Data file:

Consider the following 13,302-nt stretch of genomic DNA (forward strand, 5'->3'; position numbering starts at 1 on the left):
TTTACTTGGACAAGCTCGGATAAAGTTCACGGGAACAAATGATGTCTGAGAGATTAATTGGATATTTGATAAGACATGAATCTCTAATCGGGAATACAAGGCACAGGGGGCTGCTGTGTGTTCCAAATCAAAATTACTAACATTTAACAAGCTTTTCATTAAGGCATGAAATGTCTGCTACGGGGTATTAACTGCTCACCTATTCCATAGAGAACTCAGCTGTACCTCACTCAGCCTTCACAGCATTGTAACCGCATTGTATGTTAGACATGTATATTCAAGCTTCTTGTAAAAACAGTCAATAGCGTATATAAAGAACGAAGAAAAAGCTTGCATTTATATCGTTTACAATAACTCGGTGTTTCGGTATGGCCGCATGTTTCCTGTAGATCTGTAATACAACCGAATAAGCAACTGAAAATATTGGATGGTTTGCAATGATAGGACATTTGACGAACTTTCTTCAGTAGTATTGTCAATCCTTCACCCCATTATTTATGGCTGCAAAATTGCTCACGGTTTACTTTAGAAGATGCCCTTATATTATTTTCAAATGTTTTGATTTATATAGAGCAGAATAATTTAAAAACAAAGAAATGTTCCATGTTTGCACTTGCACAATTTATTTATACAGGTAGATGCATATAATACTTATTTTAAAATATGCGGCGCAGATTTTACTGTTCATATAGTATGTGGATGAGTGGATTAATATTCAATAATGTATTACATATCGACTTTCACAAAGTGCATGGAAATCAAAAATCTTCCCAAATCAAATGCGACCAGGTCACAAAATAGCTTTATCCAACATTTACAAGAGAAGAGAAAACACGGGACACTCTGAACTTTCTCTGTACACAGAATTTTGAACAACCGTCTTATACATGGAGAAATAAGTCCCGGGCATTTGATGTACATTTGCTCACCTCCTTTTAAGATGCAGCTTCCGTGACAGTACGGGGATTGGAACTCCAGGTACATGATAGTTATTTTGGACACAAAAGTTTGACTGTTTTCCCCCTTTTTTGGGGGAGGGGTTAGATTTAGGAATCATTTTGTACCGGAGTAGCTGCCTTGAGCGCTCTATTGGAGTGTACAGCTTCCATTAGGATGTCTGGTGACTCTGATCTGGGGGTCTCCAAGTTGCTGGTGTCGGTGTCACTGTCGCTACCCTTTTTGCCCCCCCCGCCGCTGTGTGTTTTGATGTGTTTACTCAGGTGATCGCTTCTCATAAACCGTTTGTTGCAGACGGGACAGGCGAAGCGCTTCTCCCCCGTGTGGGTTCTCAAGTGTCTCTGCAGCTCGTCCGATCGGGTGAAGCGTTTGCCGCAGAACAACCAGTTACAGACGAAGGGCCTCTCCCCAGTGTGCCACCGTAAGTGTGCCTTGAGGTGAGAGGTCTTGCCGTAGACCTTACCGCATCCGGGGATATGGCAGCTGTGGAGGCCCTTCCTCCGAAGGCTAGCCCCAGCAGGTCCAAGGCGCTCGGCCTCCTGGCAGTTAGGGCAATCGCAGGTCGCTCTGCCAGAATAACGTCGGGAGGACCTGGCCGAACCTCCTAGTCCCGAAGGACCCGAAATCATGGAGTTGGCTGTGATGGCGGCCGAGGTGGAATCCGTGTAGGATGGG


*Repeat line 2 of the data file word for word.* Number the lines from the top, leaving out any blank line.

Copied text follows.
TTTACTTGGACAAGCTCGGATAAAGTTCACGGGAACAAATGATGTCTGAGAGATTAATTGGATATTTGATAAGACATGAATCTCTAATCGGGAATACAAGGCACAGGGGGCTGCTGTGTGTTCCAAATCAAAATTACTAACATTTAACAAGCTTTTCATTAAGGCATGAAATGTCTGCTACGGGGTATTAACTGCTCACCTATTCCATAGAGAACTCAGCTGTACCTCACTCAGCCTTCACAGCATTGTAACCGCATTGTATGTTAGACATGTATATTCAAGCTTCTTGTAAAAACAGTCAATAGCGTATATAAAGAACGAAGAAAAAGCTTGCATTTATATCGTTTACAATAACTCGGTGTTTCGGTATGGCCGCATGTTTCCTGTAGATCTGTAATACAACCGAATAAGCAACTGAAAATATTGGATGGTTTGCAATGATAGGACATTTGACGAACTTTCTTCAGTAGTATTGTCAATCCTTCACCCCATTATTTATGGCTGCAAAATTGCTCACGGTTTACTTTAGAAGATGCCCTTATATTATTTTCAAATGTTTTGATTTATATAGAGCAGAATAATTTAAAAACAAAGAAATGTTCCATGTTTGCACTTGCACAATTTATTTATACAGGTAGATGCATATAATACTTATTTTAAAATATGCGGCGCAGATTTTACTGTTCATATAGTATGTGGATGAGTGGATTAATATTCAATAATGTATTACATATCGACTTTCACAAAGTGCATGGAAATCAAAAATCTTCCCAAATCAAATGCGACCAGGTCACAAAATAGCTTTATCCAACATTTACAAGAGAAGAGAAAACACGGGACACTCTGAACTTTCTCTGTACACAGAATTTTGAACAACCGTCTTATACATGGAGAAATAAGTCCCGGGCATTTGATGTACATTTGCTCACCTCCTTTTAAGATGCAGCTTCCGTGACAGTACGGGGATTGGAACTCCAGGTACATGATAGTTATTTTGGACACAAAAGTTTGACTGTTTTCCCCCTTTTTTGGGGGAGGGGTTAGATTTAGGAATCATTTTGTACCGGAGTAGCTGCCTTGAGCGCTCTATTGGAGTGTACAGCTTCCATTAGGATGTCTGGTGACTCTGATCTGGGGGTCTCCAAGTTGCTGGTGTCGGTGTCACTGTCGCTACCCTTTTTGCCCCCCCCGCCGCTGTGTGTTTTGATGTGTTTACTCAGGTGATCGCTTCTCATAAACCGTTTGTTGCAGACGGGACAGGCGAAGCGCTTCTCCCCCGTGTGGGTTCTCAAGTGTCTCTGCAGCTCGTCCGATCGGGTGAAGCGTTTGCCGCAGAACAACCAGTTACAGACGAAGGGCCTCTCCCCAGTGTGCCACCGTAAGTGTGCCTTGAGGTGAGAGGTCTTGCCGTAGACCTTACCGCATCCGGGGATATGGCAGCTGTGGAGGCCCTTCCTCCGAAGGCTAGCCCCAGCAGGTCCAAGGCGCTCGGCCTCCTGGCAGTTAGGGCAATCGCAGGTCGCTCTGCCAGAATAACGTCGGGAGGACCTGGCCGAACCTCCTAGTCCCGAAGGACCCGAAATCATGGAGTTGGCTGTGATGGCGGCCGAGGTGGAATCCGTGTAGGATGGG